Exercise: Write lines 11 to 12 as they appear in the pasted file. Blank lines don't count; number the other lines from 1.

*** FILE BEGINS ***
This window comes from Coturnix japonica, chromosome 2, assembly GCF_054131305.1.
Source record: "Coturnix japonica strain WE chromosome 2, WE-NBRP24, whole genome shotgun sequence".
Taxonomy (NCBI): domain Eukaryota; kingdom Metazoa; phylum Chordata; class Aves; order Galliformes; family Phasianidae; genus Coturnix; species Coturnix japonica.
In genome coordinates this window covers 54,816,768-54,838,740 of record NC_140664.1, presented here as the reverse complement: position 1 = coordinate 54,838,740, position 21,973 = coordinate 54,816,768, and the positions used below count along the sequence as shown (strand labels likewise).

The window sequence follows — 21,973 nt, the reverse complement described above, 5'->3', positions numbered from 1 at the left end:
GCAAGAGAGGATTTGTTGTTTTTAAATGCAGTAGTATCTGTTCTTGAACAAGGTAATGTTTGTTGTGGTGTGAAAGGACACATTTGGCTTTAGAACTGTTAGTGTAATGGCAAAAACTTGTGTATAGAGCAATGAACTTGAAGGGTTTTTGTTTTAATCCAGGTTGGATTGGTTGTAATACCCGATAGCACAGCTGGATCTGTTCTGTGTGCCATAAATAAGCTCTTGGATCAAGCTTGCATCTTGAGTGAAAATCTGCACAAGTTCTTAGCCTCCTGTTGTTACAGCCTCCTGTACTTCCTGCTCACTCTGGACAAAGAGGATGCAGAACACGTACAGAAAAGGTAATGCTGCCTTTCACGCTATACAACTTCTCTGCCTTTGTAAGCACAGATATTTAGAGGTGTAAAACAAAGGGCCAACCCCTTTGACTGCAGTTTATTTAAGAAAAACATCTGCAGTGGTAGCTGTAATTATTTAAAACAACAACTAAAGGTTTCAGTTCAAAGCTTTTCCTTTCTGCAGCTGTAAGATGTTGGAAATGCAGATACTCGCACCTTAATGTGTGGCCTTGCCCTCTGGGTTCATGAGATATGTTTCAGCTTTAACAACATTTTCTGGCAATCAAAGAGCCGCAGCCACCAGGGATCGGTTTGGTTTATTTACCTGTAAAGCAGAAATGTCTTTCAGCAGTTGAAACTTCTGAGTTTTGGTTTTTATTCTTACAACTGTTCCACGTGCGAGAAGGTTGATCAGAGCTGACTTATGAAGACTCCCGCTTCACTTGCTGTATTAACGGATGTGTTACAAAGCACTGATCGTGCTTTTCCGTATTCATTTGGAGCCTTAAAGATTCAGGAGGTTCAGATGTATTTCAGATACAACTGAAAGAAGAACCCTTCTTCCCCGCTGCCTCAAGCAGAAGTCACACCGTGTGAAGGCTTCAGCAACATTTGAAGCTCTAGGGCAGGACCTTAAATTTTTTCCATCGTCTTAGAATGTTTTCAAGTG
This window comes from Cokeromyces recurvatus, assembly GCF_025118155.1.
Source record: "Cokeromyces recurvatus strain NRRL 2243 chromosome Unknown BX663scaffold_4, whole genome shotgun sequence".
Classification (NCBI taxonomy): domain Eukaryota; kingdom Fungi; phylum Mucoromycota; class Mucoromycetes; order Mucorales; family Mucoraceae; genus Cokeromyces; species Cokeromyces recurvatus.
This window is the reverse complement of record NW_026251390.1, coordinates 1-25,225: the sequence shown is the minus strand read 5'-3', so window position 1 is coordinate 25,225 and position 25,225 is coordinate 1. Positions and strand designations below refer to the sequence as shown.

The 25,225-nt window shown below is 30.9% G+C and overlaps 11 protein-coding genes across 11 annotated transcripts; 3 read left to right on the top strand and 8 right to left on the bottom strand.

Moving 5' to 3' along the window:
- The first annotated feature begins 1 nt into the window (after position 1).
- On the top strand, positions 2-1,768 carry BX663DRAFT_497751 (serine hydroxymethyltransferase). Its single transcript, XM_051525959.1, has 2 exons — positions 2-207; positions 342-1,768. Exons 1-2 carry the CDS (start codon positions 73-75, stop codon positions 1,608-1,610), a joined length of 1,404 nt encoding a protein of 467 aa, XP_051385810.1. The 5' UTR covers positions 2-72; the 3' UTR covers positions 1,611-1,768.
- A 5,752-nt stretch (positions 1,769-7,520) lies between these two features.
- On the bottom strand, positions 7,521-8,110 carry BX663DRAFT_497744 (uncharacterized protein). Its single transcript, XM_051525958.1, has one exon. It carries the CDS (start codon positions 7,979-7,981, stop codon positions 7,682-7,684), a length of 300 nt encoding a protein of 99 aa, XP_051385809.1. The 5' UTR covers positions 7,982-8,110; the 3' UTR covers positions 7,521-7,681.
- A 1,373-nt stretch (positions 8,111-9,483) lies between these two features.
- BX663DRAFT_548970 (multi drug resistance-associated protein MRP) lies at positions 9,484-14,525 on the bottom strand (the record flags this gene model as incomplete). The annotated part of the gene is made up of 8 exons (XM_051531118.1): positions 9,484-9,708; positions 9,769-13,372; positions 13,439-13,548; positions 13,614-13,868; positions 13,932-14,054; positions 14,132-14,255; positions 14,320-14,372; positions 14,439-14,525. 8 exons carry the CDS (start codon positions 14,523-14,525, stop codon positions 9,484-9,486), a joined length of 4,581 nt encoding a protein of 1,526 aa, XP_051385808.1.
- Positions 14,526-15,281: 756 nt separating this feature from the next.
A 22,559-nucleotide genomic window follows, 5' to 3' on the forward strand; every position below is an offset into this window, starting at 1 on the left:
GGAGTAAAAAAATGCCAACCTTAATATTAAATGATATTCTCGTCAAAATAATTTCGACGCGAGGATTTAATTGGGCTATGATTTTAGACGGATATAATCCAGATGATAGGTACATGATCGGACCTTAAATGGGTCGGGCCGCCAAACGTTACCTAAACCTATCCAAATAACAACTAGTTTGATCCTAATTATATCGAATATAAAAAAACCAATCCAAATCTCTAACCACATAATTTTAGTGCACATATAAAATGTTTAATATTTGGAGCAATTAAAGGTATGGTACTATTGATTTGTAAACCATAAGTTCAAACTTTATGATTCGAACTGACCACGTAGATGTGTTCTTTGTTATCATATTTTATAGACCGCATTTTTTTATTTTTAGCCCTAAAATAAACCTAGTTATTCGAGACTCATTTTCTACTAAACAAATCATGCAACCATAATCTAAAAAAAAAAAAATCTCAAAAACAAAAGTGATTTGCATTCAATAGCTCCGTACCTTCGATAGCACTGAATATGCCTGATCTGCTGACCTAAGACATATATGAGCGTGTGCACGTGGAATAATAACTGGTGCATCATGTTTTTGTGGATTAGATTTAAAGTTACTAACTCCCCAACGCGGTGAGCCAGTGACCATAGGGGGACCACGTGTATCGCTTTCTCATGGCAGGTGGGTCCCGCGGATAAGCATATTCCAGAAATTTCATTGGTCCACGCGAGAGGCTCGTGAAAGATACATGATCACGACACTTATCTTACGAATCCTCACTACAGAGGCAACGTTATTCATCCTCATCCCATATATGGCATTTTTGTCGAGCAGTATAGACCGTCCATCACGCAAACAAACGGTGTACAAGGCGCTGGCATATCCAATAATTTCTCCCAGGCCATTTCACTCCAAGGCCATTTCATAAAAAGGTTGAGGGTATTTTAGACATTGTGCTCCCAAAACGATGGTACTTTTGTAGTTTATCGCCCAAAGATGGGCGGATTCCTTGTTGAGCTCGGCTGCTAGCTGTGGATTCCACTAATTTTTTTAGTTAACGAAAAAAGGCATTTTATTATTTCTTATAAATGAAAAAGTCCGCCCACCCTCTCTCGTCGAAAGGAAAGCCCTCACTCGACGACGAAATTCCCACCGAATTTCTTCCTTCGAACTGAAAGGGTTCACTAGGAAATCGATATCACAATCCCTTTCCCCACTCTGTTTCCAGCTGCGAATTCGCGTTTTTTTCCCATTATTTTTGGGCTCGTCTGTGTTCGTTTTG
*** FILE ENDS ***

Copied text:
The 25,225-nt window shown below is 30.9% G+C and overlaps 11 protein-coding genes across 11 annotated transcripts; 3 read left to right on the top strand and 8 right to left on the bottom strand.

Moving 5' to 3' along the window: